- Clustering, in its broadest form, is figure out how to group data
- It's generally a form of
*unsupervised*learning. Which is to say that you don't know*a priori*which data belong to which groups. - It's often used in
- Text mining to find topics
- Image recognition, image segmentation, brain region segmentation
- Spike sorting
- Bioinformatics, gene families
- Marketing: Shopping habits, trends, recommendations
- Anomaly detection

**Combinatorial algorithms**- work directly on the observed data with no direct reference to an underlying probability model**Mixture modeling**- supposes that the data is an i.i.d sample from some population described by a probability density function**Mode seekers**- "bump hunters" take a nonparametric perspective, attempting to directly estimate distinct modes of the probability density function

$k$-means

Agglomerative clustering

- Assign points to a cluster
- For each cluster, calculate it's mean center point
- Assign points to a cluster based on the closest center
- Repeat steps 2-3 until no point changes cluster

- Dependent on initial conditions
- Only linear boundaries
- Clusters tend to be around the same size
- What if cluster is
*inside*another? - How do you know
*how many*clusters to use? - Outliers? Use $k$-medoids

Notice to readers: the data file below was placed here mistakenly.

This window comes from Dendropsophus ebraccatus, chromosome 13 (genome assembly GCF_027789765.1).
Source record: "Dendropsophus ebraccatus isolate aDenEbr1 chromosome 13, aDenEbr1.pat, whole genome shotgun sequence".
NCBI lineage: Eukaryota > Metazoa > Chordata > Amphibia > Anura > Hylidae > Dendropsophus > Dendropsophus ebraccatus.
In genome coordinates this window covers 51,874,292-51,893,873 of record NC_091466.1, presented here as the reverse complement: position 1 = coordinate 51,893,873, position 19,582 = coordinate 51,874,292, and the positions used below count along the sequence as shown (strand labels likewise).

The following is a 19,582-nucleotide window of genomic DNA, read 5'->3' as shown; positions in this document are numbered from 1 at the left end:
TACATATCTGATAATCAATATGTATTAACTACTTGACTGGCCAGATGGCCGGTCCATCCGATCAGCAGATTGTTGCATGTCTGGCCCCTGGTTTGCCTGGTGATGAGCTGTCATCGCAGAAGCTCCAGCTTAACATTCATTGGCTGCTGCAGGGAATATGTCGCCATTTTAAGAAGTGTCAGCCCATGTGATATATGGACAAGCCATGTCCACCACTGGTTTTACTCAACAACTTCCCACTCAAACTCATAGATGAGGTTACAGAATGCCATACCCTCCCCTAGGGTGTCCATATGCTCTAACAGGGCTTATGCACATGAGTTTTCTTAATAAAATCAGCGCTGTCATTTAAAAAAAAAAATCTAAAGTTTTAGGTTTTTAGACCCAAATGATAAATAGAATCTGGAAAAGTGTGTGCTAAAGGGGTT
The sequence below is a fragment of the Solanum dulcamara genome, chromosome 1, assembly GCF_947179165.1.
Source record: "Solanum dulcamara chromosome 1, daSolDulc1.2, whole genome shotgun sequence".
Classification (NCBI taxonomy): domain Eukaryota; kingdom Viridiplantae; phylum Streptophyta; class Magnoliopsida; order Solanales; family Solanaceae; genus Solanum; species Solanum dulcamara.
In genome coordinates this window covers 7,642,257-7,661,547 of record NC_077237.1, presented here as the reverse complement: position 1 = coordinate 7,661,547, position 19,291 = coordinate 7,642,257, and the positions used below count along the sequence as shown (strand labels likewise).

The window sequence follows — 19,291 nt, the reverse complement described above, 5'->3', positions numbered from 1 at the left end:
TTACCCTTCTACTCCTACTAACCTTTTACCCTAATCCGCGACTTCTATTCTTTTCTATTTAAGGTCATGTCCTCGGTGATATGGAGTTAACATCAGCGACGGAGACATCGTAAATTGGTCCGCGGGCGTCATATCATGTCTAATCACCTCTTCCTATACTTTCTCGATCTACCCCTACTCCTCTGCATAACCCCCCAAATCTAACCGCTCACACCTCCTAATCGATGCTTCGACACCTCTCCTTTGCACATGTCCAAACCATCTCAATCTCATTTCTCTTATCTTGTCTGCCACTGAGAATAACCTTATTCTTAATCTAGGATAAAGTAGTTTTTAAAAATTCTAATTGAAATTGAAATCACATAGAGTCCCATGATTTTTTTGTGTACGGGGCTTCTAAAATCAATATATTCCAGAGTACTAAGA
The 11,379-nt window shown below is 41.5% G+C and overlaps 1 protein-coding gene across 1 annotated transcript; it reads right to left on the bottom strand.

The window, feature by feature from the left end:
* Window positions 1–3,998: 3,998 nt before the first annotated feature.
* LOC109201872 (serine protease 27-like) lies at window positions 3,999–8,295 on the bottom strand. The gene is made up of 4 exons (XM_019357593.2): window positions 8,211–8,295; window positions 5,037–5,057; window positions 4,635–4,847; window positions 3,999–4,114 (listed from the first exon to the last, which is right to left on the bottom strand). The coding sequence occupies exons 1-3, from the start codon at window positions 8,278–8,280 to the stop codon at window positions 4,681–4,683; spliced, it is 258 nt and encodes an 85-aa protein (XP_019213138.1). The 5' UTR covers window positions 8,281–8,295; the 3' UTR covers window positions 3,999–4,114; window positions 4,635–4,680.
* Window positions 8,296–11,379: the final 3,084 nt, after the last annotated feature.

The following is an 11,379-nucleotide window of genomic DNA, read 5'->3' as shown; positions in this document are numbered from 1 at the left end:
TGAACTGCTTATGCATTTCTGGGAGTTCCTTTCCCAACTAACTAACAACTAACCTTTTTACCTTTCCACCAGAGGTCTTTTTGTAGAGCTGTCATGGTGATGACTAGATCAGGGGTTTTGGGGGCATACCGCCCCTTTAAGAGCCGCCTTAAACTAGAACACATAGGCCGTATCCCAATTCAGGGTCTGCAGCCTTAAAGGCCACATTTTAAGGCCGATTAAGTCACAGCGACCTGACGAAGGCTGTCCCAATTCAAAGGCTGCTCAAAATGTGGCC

- Start with each point in its own cluster
- Compute the
*distances*of each cluster- In this case, find the two closest points between clusters
- In other cases you take the average distance of points between clusters
- In complete-linkage you find the furthest points between clusters

- Merge the two clusters with the minimal distance
- Repeat steps 2 and 3 until you have the desired number of clusters

- Naive implementation is $O(n^3)$ slow
- Exhibits "chaining". Points in the same cluster can be further away from each other than from a point in another cluster.
- Again, how do you know
*how many*clusters to use? - Alternatives?
- Complete-linkage clustering
- Average-linkage clustering
- Also, spectral clustering

- Gaussian mixture models are fit similarly to $k$-means
- But you assign points a
*probability*for each mixture, instead of outright assigning. This is called the**expectation**step - In the
**maximization**step, you take all the points and their cluster-probabilities and find the*best-fitting*Gaussian for each cluster. You estimate both the mean and the covariance

- Like $k$-means, it's sensitive to initial conditions
- However, you get not just an assignment but the
*probability*a point is in each cluster - You can use the likelihood with a model scoring mechanism like AIC or BIC to
*count*the number of clusters - Mixture models, however, can also be fit using Markov-Chain Monte Carlo methods like Gibbs sampling

model { for (k in 1 : Ktopics ) { worddist[k,1:Nwords] ~ ddirch(alphaWords) } for( d in 1 : Ndocs ) { topicdist[d,1:Ktopics] ~ ddirch(alphaTopics) for (w in 1 : length[d]) { wordtopic[d,w] ~ dcat(topicdist[d,1:Ktopics]) word[d,w] ~ dcat(worddist[wordtopic[d,w],1:Nwords]) } } }

- Which clustering algorithm you use depends on your assumptions
- Central to clustering is the idea of distance. What space you use or how you define distance have a great impact on what clusters you get.